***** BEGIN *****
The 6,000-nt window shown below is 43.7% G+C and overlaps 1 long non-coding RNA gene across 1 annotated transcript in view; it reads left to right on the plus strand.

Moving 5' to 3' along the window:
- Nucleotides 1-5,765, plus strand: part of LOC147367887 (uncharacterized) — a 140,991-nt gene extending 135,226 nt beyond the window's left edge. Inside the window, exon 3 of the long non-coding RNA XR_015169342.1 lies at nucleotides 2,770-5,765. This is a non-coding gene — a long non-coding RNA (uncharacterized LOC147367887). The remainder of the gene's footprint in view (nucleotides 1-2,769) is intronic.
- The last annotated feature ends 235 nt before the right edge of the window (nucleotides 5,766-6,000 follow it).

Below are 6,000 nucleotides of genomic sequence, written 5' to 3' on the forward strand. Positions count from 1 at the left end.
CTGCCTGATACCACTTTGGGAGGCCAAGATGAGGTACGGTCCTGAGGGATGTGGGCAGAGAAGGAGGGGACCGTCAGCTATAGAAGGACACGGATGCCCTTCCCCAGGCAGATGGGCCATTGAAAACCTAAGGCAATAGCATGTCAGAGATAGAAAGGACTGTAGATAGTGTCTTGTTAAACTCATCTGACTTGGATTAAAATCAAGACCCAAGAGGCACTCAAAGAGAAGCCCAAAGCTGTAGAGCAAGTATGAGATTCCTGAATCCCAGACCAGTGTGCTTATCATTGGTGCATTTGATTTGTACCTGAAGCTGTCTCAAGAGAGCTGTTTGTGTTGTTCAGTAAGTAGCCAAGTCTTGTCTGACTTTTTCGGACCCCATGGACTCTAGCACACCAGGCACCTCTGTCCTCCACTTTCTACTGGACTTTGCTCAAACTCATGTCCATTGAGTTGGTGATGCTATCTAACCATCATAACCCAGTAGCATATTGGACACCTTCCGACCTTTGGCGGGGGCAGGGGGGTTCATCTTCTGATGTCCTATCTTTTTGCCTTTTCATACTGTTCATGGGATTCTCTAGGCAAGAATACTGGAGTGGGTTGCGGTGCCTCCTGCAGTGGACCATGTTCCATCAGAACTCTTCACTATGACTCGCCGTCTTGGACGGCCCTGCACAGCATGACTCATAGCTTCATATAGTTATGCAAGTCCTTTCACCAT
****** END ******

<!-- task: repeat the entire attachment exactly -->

The 6,000-nt window shown below is 43.7% G+C and overlaps 1 long non-coding RNA gene across 1 annotated transcript in view; it reads left to right on the plus strand.

Moving 5' to 3' along the window:
- Nucleotides 1-5,765, plus strand: part of LOC147367887 (uncharacterized) — a 140,991-nt gene extending 135,226 nt beyond the window's left edge. Inside the window, exon 3 of the long non-coding RNA XR_015169342.1 lies at nucleotides 2,770-5,765. This is a non-coding gene — a long non-coding RNA (uncharacterized LOC147367887). The remainder of the gene's footprint in view (nucleotides 1-2,769) is intronic.
- The last annotated feature ends 235 nt before the right edge of the window (nucleotides 5,766-6,000 follow it).

Below are 6,000 nucleotides of genomic sequence, written 5' to 3' on the forward strand. Positions count from 1 at the left end.
CTGCCTGATACCACTTTGGGAGGCCAAGATGAGGTACGGTCCTGAGGGATGTGGGCAGAGAAGGAGGGGACCGTCAGCTATAGAAGGACACGGATGCCCTTCCCCAGGCAGATGGGCCATTGAAAACCTAAGGCAATAGCATGTCAGAGATAGAAAGGACTGTAGATAGTGTCTTGTTAAACTCATCTGACTTGGATTAAAATCAAGACCCAAGAGGCACTCAAAGAGAAGCCCAAAGCTGTAGAGCAAGTATGAGATTCCTGAATCCCAGACCAGTGTGCTTATCATTGGTGCATTTGATTTGTACCTGAAGCTGTCTCAAGAGAGCTGTTTGTGTTGTTCAGTAAGTAGCCAAGTCTTGTCTGACTTTTTCGGACCCCATGGACTCTAGCACACCAGGCACCTCTGTCCTCCACTTTCTACTGGACTTTGCTCAAACTCATGTCCATTGAGTTGGTGATGCTATCTAACCATCATAACCCAGTAGCATATTGGACACCTTCCGACCTTTGGCGGGGGCAGGGGGGTTCATCTTCTGATGTCCTATCTTTTTGCCTTTTCATACTGTTCATGGGATTCTCTAGGCAAGAATACTGGAGTGGGTTGCGGTGCCTCCTGCAGTGGACCATGTTCCATCAGAACTCTTCACTATGACTCGCCGTCTTGGACGGCCCTGCACAGCATGACTCATAGCTTCATATAGTTATGCAAGTCCTTTCACCAT